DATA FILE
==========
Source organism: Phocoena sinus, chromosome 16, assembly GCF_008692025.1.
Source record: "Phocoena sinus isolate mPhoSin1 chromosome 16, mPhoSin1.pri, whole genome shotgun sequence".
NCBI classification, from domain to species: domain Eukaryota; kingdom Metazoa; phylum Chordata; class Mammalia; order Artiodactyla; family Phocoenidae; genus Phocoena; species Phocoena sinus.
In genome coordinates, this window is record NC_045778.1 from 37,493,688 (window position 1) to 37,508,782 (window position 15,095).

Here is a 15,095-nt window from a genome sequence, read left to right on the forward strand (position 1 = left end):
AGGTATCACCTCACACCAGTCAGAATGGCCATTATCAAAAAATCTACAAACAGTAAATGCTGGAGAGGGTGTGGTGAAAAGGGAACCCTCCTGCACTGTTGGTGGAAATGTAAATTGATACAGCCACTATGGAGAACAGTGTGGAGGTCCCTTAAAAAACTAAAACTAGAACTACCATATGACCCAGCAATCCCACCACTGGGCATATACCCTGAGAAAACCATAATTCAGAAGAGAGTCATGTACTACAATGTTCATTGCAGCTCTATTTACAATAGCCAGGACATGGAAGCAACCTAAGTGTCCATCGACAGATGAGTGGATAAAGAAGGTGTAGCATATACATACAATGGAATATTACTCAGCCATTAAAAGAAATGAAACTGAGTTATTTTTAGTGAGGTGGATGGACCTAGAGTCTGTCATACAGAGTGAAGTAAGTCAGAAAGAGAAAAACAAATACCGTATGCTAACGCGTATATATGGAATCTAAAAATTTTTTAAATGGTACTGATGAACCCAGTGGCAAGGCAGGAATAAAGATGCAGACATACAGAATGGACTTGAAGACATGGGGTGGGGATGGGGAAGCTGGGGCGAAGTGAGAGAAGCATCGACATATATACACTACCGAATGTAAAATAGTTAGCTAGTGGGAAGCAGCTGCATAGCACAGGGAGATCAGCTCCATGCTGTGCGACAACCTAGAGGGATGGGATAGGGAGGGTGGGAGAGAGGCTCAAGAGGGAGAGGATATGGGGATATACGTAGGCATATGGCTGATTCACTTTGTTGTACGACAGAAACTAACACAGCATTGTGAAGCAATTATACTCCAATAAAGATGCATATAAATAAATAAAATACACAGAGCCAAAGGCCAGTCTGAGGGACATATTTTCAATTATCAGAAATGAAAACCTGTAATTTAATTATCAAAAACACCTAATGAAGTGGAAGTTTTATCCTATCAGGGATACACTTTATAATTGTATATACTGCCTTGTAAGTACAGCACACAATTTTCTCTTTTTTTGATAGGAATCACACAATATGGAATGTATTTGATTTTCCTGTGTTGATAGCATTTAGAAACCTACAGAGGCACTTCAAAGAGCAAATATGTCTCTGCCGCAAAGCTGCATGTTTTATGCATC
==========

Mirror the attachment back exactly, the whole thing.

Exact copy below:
Source organism: Phocoena sinus, chromosome 16, assembly GCF_008692025.1.
Source record: "Phocoena sinus isolate mPhoSin1 chromosome 16, mPhoSin1.pri, whole genome shotgun sequence".
NCBI classification, from domain to species: domain Eukaryota; kingdom Metazoa; phylum Chordata; class Mammalia; order Artiodactyla; family Phocoenidae; genus Phocoena; species Phocoena sinus.
In genome coordinates, this window is record NC_045778.1 from 37,493,688 (window position 1) to 37,508,782 (window position 15,095).

Here is a 15,095-nt window from a genome sequence, read left to right on the forward strand (position 1 = left end):
AGGTATCACCTCACACCAGTCAGAATGGCCATTATCAAAAAATCTACAAACAGTAAATGCTGGAGAGGGTGTGGTGAAAAGGGAACCCTCCTGCACTGTTGGTGGAAATGTAAATTGATACAGCCACTATGGAGAACAGTGTGGAGGTCCCTTAAAAAACTAAAACTAGAACTACCATATGACCCAGCAATCCCACCACTGGGCATATACCCTGAGAAAACCATAATTCAGAAGAGAGTCATGTACTACAATGTTCATTGCAGCTCTATTTACAATAGCCAGGACATGGAAGCAACCTAAGTGTCCATCGACAGATGAGTGGATAAAGAAGGTGTAGCATATACATACAATGGAATATTACTCAGCCATTAAAAGAAATGAAACTGAGTTATTTTTAGTGAGGTGGATGGACCTAGAGTCTGTCATACAGAGTGAAGTAAGTCAGAAAGAGAAAAACAAATACCGTATGCTAACGCGTATATATGGAATCTAAAAATTTTTTAAATGGTACTGATGAACCCAGTGGCAAGGCAGGAATAAAGATGCAGACATACAGAATGGACTTGAAGACATGGGGTGGGGATGGGGAAGCTGGGGCGAAGTGAGAGAAGCATCGACATATATACACTACCGAATGTAAAATAGTTAGCTAGTGGGAAGCAGCTGCATAGCACAGGGAGATCAGCTCCATGCTGTGCGACAACCTAGAGGGATGGGATAGGGAGGGTGGGAGAGAGGCTCAAGAGGGAGAGGATATGGGGATATACGTAGGCATATGGCTGATTCACTTTGTTGTACGACAGAAACTAACACAGCATTGTGAAGCAATTATACTCCAATAAAGATGCATATAAATAAATAAAATACACAGAGCCAAAGGCCAGTCTGAGGGACATATTTTCAATTATCAGAAATGAAAACCTGTAATTTAATTATCAAAAACACCTAATGAAGTGGAAGTTTTATCCTATCAGGGATACACTTTATAATTGTATATACTGCCTTGTAAGTACAGCACACAATTTTCTCTTTTTTTGATAGGAATCACACAATATGGAATGTATTTGATTTTCCTGTGTTGATAGCATTTAGAAACCTACAGAGGCACTTCAAAGAGCAAATATGTCTCTGCCGCAAAGCTGCATGTTTTATGCATC